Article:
Proto-Indo-European Self-Study Course Book

Today is International Mother Language Day, a day as good as any other to start or continue learning Proto-Indo-European.

Fernando López-Menchero has just published the 3rd version of his Proto-Indo-European self-study book, A Practical Guidebook for Modern Indo-European Explorers, updating the previously published 1st version (2018). It includes:

  • Multiple corrections to the already published lessons 1-30, based on many comments from readers, received by email and through the Modern Indo-European Group.
  • The addition of previously announced Part II of the Guidebook, now published as lessons 31-42 and Appendices.
  • Corrections and updates to the supplementary materials, formed by Excel files for easy reference of morphology and vocabulary.
  • The use of special characters created expressly for the book by Juan José Marcos, author of the popular Alphabetum Unicode font.
  • A curated edition prepared for print, thanks to the collaboration of Antonio Costanzo, a professional publisher. Those of you who have read the previous versions will certainly notice the huge difference this improvement makes with parallel texts.

NOTE. There is no date yet for uploading it to Amazon for purchase. Many readers like me prefer to have the printed text instead of the online version, but Fernando will probably wait some time to receive comments about gross errors or omissions, to avoid having to prepare and send the materials more than once.

The Late Proto-Indo-European Etymological Dictionary has also been updated accompanying this release.


As I wrote in the announcement of the first version, this is a great, free resource to learn Late Proto-Indo-European as a modern language, from the most basic level up to an intermediate level (estimated B1–B2, depending on one’s previous background in Indo-European and classical languages).

Instead of working on unending details and discussions of the language reconstruction, it takes Late Proto-Indo-European as a learned, modern language that can be used for communication, so that people not used to studying with university manuals on historical linguistics can learn almost everything necessary about PIE in the most comfortable way.

A modern language system

Taken as a modern language, the system devised to represent Proto-Indo-European has its problems, as many of you notice at first sight:

1. The conventional selections for the writing system remain a controversial subject. This aspect has to be understood with a historical perspective: I devised the basic orthography around 2004, taking ASCII as the universally available set of characters in any computer or phone. If I remember correctly, Unicode support was quite limited back then. Probably the most striking aspect for most readers is the use of c for , which was based on its original value in Latin, even though today it is commonly associated with affricates.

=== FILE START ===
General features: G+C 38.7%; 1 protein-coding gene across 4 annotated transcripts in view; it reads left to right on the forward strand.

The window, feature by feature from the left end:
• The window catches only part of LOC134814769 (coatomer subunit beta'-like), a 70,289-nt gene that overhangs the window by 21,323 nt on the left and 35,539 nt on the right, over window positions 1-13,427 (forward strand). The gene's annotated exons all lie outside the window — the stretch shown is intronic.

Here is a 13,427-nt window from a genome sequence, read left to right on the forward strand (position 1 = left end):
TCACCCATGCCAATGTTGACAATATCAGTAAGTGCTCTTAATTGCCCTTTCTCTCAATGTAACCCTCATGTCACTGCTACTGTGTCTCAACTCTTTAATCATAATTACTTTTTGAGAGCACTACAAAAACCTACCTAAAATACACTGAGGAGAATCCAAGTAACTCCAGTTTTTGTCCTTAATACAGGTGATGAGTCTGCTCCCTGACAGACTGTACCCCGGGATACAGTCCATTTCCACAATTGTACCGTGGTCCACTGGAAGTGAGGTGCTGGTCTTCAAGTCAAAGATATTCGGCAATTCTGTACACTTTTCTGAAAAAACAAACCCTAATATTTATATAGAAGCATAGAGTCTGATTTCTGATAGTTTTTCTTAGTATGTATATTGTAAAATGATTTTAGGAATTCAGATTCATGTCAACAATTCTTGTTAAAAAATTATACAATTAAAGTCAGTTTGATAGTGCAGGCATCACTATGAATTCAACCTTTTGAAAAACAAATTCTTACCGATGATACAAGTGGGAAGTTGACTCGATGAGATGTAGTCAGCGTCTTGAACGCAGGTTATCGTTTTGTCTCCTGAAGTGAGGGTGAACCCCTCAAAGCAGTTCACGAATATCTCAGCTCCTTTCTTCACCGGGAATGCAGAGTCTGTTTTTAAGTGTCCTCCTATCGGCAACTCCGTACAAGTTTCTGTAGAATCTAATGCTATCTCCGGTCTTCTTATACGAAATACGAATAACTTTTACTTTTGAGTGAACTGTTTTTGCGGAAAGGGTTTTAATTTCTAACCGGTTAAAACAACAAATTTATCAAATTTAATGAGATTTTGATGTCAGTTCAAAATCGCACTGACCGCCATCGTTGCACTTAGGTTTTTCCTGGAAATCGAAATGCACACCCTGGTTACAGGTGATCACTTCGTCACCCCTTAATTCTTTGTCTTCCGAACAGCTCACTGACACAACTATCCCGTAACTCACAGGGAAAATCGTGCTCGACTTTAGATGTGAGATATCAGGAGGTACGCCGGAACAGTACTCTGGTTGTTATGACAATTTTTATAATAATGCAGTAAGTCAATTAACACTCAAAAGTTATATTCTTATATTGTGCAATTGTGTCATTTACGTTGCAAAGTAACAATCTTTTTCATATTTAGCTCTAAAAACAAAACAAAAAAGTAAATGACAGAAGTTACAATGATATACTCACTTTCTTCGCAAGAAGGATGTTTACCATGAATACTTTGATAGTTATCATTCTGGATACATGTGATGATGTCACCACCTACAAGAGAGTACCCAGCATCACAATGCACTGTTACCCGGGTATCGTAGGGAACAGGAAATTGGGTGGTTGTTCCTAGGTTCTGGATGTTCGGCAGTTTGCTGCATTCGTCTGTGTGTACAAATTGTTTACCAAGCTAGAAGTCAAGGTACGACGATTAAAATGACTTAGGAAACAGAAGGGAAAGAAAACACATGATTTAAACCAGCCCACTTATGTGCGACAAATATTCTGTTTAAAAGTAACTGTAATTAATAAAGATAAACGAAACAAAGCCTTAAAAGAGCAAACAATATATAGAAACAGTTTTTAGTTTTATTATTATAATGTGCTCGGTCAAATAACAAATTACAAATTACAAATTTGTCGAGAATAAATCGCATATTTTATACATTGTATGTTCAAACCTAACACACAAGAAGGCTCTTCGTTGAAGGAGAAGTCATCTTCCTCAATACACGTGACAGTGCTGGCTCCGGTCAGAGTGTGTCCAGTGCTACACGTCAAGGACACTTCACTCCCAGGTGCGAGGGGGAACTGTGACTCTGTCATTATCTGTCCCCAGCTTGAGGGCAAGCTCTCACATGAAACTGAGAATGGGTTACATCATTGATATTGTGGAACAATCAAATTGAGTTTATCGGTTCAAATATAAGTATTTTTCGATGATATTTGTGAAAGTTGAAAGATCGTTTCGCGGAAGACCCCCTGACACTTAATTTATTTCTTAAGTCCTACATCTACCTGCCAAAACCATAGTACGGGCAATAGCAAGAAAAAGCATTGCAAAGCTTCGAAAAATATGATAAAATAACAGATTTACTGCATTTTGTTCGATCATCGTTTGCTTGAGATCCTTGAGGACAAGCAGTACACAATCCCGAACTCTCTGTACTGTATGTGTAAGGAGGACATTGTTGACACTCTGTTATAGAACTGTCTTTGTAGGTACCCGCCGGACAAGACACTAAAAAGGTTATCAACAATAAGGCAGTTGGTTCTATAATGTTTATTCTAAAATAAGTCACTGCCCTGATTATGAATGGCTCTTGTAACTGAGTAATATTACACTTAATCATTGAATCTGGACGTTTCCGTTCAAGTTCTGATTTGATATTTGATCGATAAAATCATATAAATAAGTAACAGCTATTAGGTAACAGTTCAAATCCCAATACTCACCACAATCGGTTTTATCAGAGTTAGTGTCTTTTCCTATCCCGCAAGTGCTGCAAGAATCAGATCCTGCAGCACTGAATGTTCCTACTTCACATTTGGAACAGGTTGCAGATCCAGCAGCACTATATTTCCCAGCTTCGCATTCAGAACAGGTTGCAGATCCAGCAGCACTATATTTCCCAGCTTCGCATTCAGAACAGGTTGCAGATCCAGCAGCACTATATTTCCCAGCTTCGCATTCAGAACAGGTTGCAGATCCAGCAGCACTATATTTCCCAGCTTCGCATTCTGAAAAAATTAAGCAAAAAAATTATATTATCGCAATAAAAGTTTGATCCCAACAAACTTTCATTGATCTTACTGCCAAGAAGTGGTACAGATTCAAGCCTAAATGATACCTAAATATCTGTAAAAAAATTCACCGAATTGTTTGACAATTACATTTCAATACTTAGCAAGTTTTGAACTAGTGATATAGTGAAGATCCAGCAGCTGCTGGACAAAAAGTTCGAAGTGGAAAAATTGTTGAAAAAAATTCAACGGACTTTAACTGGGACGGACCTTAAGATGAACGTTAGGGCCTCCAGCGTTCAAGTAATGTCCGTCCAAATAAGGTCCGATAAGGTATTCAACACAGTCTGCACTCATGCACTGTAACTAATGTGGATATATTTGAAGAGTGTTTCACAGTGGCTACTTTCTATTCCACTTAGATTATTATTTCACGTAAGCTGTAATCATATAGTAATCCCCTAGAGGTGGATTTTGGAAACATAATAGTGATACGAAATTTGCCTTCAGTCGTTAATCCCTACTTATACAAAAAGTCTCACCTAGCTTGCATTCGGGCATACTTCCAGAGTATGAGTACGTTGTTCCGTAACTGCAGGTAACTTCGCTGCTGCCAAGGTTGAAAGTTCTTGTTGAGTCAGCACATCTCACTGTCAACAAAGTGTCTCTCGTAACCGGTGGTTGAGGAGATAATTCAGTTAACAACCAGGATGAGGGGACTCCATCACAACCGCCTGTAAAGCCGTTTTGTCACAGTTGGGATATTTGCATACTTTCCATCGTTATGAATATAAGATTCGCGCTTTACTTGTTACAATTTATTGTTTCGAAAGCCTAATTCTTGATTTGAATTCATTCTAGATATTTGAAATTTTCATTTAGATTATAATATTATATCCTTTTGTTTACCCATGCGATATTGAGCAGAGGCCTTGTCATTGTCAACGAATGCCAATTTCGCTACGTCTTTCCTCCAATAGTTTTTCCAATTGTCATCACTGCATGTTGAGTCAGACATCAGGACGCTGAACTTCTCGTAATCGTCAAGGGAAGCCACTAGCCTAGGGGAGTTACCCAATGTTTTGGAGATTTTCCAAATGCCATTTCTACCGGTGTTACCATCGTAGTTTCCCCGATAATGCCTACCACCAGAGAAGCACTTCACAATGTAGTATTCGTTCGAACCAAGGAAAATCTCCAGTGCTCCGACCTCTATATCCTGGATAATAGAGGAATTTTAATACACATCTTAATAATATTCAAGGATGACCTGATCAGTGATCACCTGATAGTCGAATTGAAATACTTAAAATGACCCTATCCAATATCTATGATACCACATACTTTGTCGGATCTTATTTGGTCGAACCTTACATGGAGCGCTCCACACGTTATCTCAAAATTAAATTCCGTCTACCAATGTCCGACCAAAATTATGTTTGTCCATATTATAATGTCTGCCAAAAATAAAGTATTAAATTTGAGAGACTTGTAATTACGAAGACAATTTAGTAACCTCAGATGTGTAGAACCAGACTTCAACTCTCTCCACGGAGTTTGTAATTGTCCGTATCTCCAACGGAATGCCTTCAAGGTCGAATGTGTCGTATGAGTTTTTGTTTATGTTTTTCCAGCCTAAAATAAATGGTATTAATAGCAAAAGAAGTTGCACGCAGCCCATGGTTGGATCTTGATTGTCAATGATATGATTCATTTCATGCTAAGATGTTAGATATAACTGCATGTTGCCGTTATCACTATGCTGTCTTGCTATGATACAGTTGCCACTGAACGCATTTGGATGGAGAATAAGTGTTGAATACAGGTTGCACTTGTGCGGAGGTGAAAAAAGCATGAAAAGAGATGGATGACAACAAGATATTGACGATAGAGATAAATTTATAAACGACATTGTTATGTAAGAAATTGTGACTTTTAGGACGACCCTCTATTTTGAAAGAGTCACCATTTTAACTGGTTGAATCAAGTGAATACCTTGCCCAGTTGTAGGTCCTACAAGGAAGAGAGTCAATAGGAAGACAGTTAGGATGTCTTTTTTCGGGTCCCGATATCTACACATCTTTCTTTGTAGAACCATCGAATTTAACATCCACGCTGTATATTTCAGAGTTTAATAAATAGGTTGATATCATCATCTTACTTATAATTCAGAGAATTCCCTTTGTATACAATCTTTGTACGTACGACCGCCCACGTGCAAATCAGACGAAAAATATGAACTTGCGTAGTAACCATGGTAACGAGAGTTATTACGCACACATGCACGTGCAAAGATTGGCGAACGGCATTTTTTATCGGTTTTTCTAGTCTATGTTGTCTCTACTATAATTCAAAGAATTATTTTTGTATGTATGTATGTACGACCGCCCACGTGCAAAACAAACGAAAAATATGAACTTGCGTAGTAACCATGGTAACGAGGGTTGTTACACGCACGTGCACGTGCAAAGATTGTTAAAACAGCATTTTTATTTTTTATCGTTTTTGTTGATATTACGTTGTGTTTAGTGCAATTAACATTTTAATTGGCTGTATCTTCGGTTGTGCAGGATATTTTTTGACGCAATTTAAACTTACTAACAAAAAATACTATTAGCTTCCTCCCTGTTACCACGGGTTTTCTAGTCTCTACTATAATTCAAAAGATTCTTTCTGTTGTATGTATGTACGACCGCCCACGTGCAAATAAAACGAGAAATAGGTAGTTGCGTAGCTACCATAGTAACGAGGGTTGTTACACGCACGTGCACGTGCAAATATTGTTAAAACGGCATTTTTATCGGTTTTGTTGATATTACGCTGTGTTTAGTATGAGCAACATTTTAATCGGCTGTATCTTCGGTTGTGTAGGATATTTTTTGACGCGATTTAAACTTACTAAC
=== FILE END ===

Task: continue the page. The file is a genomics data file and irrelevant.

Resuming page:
NOTE. Despite its interest for many readers, this is a purely conventional question, mostly irrelevant for the acquisition of the language, and one that can be changed at any given time. There have been all kinds of proposals, from an Old Italic script (proposed by us, based on its use in Latin, Ogham, and in the Elder Futhark), to Ancient Greek, to cuneiform…

2. In phonology, the system avoids the use of laryngeals, in an attempt to exclude the controversy surrounding their actual nature and evolution from Indo-Anatolian to Indo-Tocharian, and further to Core Indo-European and its early dialects (which featured probably a merged laryngeal, possibly a glottal stop). On the other hand, rather than a simplistic Brugmannian approach to PIE reconstruction, Fernando uses an ingenious set of writing conventions for Late PIE dialectal vowel outputs – somehow akin to the Breton language super-dialectal orthography. This allows for different pronunciations, and theoretically also for immediately inferring the most likely laryngeal to be reconstructed. Some readers, on the other hand, prefer to simply write the three laryngeals in the Facebook group, which is of course fine, too, although somehow anachronistic for Late PIE.

NOTE. About the representation of “palatovelars”, I proposed at some point to write them in a kind of super-dialectal orthography, but Fernando argued convincingly (1) that – much like the evolution of Latin c /k/ in Romance languages – it does not make sense to include this but not many other limited dialectal phonological developments; (2) that the laryngeal question is qualitatively different, and has to do with synchronous developments within PIE; and (3) that including this and potentially other features would add too much unnecessary overhead in terms of extra characters.

3. The grammar offers preferably a selection of mainstream theories among the available ones, but – given the common trend of linguists to argue for two or three main competing theories – often a “greatest common divisor” approach is taken whenever possible with important questions; such as, for example, with the inflection or with passive diathesis in the verbal system, or with the different declensions and endings in the nominal system. This approach departs thus sharply from the initial aim of offering a simple language system to be learned outside of the complexities of historical linguistics, but it allows in return for any reader to learn the basics of PIE reconstruction, and also to select their preferred (usually early dialectal) version.

All in all, it is the perfect companion for anyone outside of the field of Indo-European studies, and probably also for many who can be considered to work within the field (e.g. in archaeology or population genomics), who are not particularly interested in the complexities of language reconstruction, but who might still be interested in learning Proto-Indo-European.


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